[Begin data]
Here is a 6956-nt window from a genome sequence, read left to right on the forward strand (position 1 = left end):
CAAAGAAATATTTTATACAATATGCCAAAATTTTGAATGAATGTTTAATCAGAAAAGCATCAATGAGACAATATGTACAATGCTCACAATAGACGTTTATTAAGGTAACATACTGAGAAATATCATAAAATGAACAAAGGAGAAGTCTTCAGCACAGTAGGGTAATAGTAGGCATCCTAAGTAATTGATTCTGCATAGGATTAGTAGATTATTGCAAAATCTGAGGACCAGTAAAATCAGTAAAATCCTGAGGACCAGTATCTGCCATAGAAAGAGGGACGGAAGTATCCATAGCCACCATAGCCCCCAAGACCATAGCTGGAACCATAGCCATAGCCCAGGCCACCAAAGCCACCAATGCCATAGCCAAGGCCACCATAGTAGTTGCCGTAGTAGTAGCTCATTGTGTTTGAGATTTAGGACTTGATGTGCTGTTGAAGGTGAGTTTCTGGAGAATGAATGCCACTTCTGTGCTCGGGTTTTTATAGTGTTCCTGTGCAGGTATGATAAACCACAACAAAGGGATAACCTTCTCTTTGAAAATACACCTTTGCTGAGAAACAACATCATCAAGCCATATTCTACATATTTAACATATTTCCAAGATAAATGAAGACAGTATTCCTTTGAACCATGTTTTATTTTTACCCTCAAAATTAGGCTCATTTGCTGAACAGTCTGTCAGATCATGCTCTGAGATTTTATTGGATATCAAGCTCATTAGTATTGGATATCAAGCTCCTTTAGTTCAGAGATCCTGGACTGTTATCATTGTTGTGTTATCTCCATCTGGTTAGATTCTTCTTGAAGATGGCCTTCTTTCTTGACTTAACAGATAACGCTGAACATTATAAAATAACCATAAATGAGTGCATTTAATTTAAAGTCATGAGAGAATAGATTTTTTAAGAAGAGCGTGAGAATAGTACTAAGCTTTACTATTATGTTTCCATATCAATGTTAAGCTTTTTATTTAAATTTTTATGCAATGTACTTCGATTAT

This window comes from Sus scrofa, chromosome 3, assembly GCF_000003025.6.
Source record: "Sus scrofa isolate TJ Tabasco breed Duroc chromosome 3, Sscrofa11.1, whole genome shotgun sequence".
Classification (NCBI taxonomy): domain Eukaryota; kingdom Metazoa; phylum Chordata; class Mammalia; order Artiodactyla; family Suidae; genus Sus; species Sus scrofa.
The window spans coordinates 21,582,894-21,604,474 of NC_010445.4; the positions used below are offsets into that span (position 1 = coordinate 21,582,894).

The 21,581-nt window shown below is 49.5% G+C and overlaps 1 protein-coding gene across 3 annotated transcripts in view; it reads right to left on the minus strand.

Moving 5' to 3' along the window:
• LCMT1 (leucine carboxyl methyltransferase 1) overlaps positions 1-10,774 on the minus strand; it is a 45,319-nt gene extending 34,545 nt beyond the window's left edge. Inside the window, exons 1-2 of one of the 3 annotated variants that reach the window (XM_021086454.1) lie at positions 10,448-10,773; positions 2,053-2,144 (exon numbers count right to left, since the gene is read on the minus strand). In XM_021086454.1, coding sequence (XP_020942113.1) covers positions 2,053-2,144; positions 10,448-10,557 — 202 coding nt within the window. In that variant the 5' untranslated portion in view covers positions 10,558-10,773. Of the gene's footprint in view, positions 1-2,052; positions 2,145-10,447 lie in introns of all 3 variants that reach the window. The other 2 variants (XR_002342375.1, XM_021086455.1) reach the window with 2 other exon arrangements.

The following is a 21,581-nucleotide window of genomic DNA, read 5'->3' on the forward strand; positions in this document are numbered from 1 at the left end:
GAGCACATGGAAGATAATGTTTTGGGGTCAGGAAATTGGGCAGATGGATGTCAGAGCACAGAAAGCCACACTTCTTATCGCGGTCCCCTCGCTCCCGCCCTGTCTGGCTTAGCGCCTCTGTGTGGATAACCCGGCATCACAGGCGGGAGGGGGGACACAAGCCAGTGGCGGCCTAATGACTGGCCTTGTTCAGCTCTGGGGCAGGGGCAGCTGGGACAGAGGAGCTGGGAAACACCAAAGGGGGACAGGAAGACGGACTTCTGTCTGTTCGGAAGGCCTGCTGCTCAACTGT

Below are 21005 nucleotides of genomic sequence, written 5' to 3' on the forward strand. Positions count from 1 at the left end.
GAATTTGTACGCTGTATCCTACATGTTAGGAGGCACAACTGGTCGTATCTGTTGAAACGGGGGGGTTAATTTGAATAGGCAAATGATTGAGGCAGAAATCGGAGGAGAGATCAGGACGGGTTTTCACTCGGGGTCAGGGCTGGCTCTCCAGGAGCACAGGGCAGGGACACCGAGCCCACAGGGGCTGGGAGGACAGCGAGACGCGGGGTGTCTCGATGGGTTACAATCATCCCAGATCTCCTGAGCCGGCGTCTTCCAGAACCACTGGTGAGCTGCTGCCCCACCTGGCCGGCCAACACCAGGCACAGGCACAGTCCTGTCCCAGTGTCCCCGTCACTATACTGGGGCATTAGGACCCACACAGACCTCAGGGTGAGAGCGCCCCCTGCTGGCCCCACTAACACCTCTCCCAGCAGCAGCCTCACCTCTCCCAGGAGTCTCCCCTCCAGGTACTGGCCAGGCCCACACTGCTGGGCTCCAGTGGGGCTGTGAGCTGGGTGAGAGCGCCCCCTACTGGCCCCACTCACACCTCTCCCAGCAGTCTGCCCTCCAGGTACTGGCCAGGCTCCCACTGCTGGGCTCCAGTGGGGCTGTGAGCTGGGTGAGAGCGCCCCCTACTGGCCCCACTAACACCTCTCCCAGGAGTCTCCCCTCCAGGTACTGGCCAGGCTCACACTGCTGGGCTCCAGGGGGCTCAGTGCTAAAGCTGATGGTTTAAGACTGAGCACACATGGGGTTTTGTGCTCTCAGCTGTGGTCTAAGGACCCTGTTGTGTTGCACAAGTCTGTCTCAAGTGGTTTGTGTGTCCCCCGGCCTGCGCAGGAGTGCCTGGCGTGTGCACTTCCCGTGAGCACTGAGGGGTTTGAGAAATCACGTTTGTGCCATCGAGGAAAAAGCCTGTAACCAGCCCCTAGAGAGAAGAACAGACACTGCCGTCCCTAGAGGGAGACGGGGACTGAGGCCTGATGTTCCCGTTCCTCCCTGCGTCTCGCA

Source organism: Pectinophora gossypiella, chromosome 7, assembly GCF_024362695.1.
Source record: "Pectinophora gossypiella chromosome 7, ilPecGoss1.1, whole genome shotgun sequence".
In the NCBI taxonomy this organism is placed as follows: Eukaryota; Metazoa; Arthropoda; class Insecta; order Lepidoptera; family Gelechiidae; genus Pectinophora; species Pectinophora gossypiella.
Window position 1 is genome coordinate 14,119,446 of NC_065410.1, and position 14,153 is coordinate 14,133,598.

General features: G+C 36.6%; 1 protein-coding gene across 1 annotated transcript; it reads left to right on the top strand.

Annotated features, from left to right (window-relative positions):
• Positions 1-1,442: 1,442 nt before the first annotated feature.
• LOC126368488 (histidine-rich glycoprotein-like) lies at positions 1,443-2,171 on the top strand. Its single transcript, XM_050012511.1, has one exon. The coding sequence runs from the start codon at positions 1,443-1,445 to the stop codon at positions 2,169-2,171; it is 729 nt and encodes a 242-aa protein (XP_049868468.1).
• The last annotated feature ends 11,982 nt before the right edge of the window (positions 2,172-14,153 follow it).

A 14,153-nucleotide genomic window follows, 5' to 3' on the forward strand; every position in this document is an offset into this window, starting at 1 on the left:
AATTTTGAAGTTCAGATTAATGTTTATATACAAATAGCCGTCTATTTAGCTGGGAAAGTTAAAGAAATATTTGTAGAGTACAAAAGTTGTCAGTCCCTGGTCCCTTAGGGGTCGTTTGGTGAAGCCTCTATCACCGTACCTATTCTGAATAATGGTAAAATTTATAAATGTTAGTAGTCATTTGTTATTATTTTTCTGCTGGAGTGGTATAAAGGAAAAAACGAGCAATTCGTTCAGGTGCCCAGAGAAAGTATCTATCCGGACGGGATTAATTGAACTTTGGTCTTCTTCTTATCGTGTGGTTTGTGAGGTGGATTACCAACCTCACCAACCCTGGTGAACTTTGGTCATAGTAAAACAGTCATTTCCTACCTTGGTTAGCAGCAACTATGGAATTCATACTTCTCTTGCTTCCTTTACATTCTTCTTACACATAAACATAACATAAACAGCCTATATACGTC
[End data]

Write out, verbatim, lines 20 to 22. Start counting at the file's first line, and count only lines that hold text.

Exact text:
• Positions 1-1,442: 1,442 nt before the first annotated feature.
• LOC126368488 (histidine-rich glycoprotein-like) lies at positions 1,443-2,171 on the top strand. Its single transcript, XM_050012511.1, has one exon. The coding sequence runs from the start codon at positions 1,443-1,445 to the stop codon at positions 2,169-2,171; it is 729 nt and encodes a 242-aa protein (XP_049868468.1).
• The last annotated feature ends 11,982 nt before the right edge of the window (positions 2,172-14,153 follow it).